Sponsorship

When looking for sponsorship, it’s best to only approach companies that you have some kind of link with or who may have some sympathy toward your work and practice. Companies may prefer supporting organisations and individuals who are in their local area, thus proving more easily their support of good causes and allowing them to see more easily the fruits of their support.

What to ask for?

In order to make an effective request to a company, you should first of all think about why companies give; and more specifically, why they should give to you. Given that the point of a company is to make money, not give it away, why would they give any to you?

Some larger companies may receive hundreds of applications each week; check their websites first for how and what to send, and even if they accept applications or not. You should be able to demonstrate a good link with why the company should give to you; general pleas for ‘putting something back into the community’ won’t cut much ice.

It is worth remembering only a few companies have any criteria or policy for their giving, mostly evaluating each application on its individual merits. However, when there are clear guidelines it is important to respect them; too many unsolicited applications have caused some companies to wind up their funding practices for good.

Companies may give:

  1. materials that the company makes, for free or a reduced rate (sometimes cost price)
  2. sponsorship of events or promotional materials
  3. sponsorship in-kind (e.g. allowing the use of company facilities, products or staff)
  4. advertising in company promotional materials
  5. fundraising amongst staff
  6. cash donations – but this is very, very unlikely

If you are trying to secure sponsorship support for your exhibitions and projects, in general, it is easier to try getting goods and services for free or reduced prices than cash from businesses.

Businesses can be persuaded to provide catering or alcohol for private views, printing for invitations, distribution through their outlets or even paints and other materials used when installing exhibitions – try to meet people in the businesses who can help and talk to them about what you are trying to do and, crucially, the benefit to them.  Your local council may also be of financial assistance, or might write letters of support on your behalf for funding or support in kind applications.  You may agree with exhibiting artists that sales will attract a commission, but depending on the work you show this can be impossible.  It is important to plan budgets very carefully to avoid financial difficulties for which you may be personally liable, depending on the kind of organisation you set up.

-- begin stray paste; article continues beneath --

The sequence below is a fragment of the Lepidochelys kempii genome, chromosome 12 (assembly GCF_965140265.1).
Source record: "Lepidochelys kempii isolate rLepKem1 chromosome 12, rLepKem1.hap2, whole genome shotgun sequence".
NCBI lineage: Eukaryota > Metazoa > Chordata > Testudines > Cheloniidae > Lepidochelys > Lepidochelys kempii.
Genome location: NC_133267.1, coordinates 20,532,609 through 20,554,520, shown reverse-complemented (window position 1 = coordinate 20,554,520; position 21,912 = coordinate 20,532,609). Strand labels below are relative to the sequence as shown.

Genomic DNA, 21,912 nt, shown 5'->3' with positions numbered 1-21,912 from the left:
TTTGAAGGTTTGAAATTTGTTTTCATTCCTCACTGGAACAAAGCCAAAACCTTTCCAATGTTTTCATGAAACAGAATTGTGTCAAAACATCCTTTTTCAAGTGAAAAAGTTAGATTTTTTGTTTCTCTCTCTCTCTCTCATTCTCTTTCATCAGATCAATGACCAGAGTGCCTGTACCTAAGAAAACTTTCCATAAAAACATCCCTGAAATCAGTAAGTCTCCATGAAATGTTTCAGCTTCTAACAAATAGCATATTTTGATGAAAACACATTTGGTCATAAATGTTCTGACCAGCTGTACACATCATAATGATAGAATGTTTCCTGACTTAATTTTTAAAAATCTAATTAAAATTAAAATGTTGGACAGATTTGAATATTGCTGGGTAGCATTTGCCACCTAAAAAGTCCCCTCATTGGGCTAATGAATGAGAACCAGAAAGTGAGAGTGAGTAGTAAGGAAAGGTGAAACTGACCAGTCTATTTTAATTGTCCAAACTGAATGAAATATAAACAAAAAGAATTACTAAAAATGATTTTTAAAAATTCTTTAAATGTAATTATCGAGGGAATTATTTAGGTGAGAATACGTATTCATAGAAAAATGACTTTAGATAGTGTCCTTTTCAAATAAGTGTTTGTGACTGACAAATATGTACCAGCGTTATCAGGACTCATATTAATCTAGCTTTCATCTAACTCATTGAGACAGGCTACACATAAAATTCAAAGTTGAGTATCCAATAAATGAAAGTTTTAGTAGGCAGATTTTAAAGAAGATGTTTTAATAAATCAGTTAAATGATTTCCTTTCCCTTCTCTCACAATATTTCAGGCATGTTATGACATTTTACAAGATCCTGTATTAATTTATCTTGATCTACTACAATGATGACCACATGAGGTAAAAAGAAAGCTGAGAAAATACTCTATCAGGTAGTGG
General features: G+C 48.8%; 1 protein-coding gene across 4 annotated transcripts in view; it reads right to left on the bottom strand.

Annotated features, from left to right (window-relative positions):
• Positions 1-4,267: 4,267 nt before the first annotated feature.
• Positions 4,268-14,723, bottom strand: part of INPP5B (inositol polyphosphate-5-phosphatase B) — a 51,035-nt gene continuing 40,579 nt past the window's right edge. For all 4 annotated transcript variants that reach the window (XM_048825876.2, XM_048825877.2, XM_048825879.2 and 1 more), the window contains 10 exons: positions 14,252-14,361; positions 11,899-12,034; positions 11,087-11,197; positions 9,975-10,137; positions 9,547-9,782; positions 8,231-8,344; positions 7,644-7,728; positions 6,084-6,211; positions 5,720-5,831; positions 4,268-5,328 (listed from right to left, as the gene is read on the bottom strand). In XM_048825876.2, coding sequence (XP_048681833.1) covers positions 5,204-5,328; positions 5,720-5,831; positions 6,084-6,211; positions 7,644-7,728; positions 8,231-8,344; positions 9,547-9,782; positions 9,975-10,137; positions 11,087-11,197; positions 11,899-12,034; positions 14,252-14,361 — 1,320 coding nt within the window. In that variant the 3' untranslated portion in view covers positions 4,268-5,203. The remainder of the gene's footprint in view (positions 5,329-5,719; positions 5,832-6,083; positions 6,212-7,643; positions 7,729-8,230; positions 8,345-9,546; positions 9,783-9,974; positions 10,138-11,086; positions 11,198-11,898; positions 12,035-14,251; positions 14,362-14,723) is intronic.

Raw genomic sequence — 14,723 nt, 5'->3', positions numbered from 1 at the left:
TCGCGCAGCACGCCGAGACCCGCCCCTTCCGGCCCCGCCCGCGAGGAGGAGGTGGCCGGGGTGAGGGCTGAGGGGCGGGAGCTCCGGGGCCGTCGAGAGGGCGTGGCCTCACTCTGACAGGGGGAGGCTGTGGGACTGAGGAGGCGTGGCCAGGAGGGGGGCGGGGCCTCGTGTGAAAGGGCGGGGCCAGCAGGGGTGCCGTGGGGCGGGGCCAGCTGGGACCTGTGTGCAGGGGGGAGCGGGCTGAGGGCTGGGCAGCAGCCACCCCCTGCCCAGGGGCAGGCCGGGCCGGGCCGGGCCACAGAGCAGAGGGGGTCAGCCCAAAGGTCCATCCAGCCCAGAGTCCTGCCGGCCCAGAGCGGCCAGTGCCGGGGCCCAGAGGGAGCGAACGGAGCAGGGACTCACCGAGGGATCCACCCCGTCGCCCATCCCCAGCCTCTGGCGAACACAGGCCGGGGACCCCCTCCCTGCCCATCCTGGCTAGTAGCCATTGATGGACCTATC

Who to ask?

You can begin your research by searching the following publications:

It is also best to approach individuals within a company directly, and to focus on their interests in your application. If you do not know any individuals in the company you are applying to, you can find out information from the following sources:

Finding out about the company’s track record for giving is important too. This information can be found in their annual report (available from the company directly or from Companies House)

Proper research is extremely important, not just into the company but also any personal links you have with it. Find out who you know who might have links there; with management staff, employees, suppliers, personal contacts etc. Try to find out what personal interests the decision-makers have, and pitch your appeal to them.

Ideally, initial contact should be made through a personal contact, but failing that you will have to come up with another link. The first step would be to find out who is responsible for giving at the company, their name and job title, what information they can send you about the company, timetables for application and whether they would be interested in coming to see your work (either in your studio or in an exhibition). This initial stage can take a long time, and it might be in your best interests to invite representatives to private views or exhibitions of your work before making your first appeal. Most will not consider circular appeals, and with good reason; they show no particular interest in the company or individual being approached, only the would-be recipient of the support. Letters should prove as much of a relationship as possible between you and the company; if there is no relationship, you might reconsider applying.